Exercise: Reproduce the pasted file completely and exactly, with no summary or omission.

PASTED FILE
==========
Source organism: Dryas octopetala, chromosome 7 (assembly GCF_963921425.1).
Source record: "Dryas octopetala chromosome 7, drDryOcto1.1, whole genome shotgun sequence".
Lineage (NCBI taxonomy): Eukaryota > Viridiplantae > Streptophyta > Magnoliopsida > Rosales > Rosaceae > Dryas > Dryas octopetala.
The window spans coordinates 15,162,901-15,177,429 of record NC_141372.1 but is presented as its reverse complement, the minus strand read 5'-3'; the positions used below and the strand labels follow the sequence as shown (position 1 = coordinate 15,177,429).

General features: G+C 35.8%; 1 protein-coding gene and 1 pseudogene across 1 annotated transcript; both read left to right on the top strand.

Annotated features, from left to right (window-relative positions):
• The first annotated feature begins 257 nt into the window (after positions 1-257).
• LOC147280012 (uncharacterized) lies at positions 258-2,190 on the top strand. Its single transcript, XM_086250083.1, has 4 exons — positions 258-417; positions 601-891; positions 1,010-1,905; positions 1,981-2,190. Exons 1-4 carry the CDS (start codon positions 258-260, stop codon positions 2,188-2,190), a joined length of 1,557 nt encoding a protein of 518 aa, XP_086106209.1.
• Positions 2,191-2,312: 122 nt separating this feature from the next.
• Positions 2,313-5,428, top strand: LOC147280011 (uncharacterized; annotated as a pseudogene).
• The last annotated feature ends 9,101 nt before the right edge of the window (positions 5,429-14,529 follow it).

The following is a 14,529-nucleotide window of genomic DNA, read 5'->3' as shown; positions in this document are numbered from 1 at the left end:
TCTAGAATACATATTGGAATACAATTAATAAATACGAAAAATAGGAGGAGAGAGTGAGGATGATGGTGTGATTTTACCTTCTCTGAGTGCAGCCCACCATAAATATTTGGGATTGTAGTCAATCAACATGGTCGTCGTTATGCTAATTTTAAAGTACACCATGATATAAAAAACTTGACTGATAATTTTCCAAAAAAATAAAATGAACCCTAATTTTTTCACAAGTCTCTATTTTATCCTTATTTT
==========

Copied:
Source organism: Dryas octopetala, chromosome 7 (assembly GCF_963921425.1).
Source record: "Dryas octopetala chromosome 7, drDryOcto1.1, whole genome shotgun sequence".
Lineage (NCBI taxonomy): Eukaryota > Viridiplantae > Streptophyta > Magnoliopsida > Rosales > Rosaceae > Dryas > Dryas octopetala.
The window spans coordinates 15,162,901-15,177,429 of record NC_141372.1 but is presented as its reverse complement, the minus strand read 5'-3'; the positions used below and the strand labels follow the sequence as shown (position 1 = coordinate 15,177,429).

General features: G+C 35.8%; 1 protein-coding gene and 1 pseudogene across 1 annotated transcript; both read left to right on the top strand.

Annotated features, from left to right (window-relative positions):
• The first annotated feature begins 257 nt into the window (after positions 1-257).
• LOC147280012 (uncharacterized) lies at positions 258-2,190 on the top strand. Its single transcript, XM_086250083.1, has 4 exons — positions 258-417; positions 601-891; positions 1,010-1,905; positions 1,981-2,190. Exons 1-4 carry the CDS (start codon positions 258-260, stop codon positions 2,188-2,190), a joined length of 1,557 nt encoding a protein of 518 aa, XP_086106209.1.
• Positions 2,191-2,312: 122 nt separating this feature from the next.
• Positions 2,313-5,428, top strand: LOC147280011 (uncharacterized; annotated as a pseudogene).
• The last annotated feature ends 9,101 nt before the right edge of the window (positions 5,429-14,529 follow it).

The following is a 14,529-nucleotide window of genomic DNA, read 5'->3' as shown; positions in this document are numbered from 1 at the left end:
TCTAGAATACATATTGGAATACAATTAATAAATACGAAAAATAGGAGGAGAGAGTGAGGATGATGGTGTGATTTTACCTTCTCTGAGTGCAGCCCACCATAAATATTTGGGATTGTAGTCAATCAACATGGTCGTCGTTATGCTAATTTTAAAGTACACCATGATATAAAAAACTTGACTGATAATTTTCCAAAAAAATAAAATGAACCCTAATTTTTTCACAAGTCTCTATTTTATCCTTATTTT